LONDON (Reuters) – Britain’s biggest sportswear retailer JD Sports Fashion is likely to build a distribution centre within the European Union and create around 1,000 jobs there to avoid paying post-Brexit tariffs, its chairman said on Tuesday.
Several UK retailers, including Marks & Spencer and ASOS, have highlighted issues re-exporting goods to EU countries since the end of the Brexit transition period on Dec. 31, with tariffs imposed on items not made in the UK.
“We (Britain) said we had a free trade arrangement, that’s really not the case,” JD Sports’s executive chairman, Peter Cowgill, told BBC radio.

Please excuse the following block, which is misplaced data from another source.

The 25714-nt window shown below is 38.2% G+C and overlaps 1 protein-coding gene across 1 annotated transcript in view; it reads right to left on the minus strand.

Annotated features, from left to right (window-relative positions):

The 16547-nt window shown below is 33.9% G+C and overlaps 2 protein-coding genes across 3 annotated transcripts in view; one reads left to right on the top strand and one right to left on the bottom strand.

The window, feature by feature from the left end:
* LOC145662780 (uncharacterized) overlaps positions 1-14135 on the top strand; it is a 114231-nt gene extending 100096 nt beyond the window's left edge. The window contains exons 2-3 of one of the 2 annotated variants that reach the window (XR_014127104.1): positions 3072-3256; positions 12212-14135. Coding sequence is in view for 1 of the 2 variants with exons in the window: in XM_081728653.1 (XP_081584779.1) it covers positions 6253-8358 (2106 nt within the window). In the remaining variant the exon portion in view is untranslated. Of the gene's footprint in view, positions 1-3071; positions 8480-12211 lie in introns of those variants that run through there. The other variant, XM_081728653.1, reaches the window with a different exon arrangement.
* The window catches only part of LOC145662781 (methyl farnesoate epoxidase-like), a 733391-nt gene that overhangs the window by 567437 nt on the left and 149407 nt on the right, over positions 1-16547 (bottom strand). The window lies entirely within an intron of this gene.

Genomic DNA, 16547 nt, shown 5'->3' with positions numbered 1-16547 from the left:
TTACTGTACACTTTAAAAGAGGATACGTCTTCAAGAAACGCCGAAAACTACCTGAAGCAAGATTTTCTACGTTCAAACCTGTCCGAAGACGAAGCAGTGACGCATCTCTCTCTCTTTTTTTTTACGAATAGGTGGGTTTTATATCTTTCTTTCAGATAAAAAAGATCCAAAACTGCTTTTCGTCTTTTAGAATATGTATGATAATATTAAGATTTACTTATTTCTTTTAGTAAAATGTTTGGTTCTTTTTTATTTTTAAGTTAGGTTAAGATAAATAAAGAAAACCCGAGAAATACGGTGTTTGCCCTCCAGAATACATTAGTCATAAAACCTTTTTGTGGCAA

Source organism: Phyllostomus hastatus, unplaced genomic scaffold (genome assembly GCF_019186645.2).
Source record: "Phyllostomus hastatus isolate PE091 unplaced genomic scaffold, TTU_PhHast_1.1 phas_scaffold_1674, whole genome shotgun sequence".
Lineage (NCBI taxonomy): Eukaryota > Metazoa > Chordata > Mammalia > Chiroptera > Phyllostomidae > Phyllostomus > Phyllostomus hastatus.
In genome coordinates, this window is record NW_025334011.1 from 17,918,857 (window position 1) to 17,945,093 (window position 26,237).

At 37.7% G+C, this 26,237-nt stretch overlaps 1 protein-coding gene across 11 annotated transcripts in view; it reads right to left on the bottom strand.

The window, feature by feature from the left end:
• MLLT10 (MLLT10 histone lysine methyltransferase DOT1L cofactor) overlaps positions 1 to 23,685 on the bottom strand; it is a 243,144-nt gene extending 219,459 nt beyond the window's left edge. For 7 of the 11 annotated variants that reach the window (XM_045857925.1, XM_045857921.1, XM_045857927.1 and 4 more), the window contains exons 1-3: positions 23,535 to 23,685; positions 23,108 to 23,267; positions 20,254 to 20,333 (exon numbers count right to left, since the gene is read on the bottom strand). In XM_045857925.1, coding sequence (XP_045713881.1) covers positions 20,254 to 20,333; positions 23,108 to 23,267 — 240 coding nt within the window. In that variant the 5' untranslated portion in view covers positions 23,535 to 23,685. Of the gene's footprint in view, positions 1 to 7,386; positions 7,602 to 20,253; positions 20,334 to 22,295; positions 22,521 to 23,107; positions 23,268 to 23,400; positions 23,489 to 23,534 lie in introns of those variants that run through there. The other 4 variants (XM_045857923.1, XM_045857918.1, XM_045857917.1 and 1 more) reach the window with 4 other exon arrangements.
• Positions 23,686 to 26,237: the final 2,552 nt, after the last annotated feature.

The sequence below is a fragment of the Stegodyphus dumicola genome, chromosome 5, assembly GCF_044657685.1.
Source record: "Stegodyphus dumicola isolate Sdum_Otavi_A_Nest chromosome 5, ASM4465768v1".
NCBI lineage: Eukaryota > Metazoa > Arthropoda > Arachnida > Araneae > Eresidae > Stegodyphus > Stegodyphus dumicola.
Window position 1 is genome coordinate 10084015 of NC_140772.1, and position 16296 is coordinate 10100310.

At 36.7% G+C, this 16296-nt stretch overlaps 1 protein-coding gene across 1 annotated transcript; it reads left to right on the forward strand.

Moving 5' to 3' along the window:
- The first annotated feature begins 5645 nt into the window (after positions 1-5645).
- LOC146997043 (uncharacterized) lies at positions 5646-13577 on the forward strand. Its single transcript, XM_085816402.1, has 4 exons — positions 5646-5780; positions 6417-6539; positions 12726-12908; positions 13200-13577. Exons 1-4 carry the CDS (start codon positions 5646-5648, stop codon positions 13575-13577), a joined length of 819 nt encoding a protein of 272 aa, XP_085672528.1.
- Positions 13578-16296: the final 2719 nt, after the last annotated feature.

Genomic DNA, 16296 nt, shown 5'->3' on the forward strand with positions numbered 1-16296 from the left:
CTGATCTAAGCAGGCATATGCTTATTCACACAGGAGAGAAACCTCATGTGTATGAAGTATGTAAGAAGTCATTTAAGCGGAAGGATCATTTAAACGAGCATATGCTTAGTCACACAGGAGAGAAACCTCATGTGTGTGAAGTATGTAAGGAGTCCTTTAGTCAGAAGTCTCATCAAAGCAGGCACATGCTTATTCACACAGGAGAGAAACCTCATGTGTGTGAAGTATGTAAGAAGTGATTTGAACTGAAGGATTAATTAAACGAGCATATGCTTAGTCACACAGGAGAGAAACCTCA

“If you source from the Far East for instance and bring in to the UK and (then) ship to stores (in Europe) then the tariffs apply,” he said.
That meant JD would need to locate an additional distribution centre in Europe to complement its existing complex in Rochdale, northern England.
“With it goes the employment that was previously in the UK,” Cowgill said, noting it would need to employ about 1,000 people in Europe.
The chairman said a combination of post-Brexit tariffs, new systems, additional paperwork and red tape was costing the group “double digit” millions of pounds.
He said Brexit had so far been “considerably” worse than he had expected.
Reporting by James Davey; editing by Kate Holton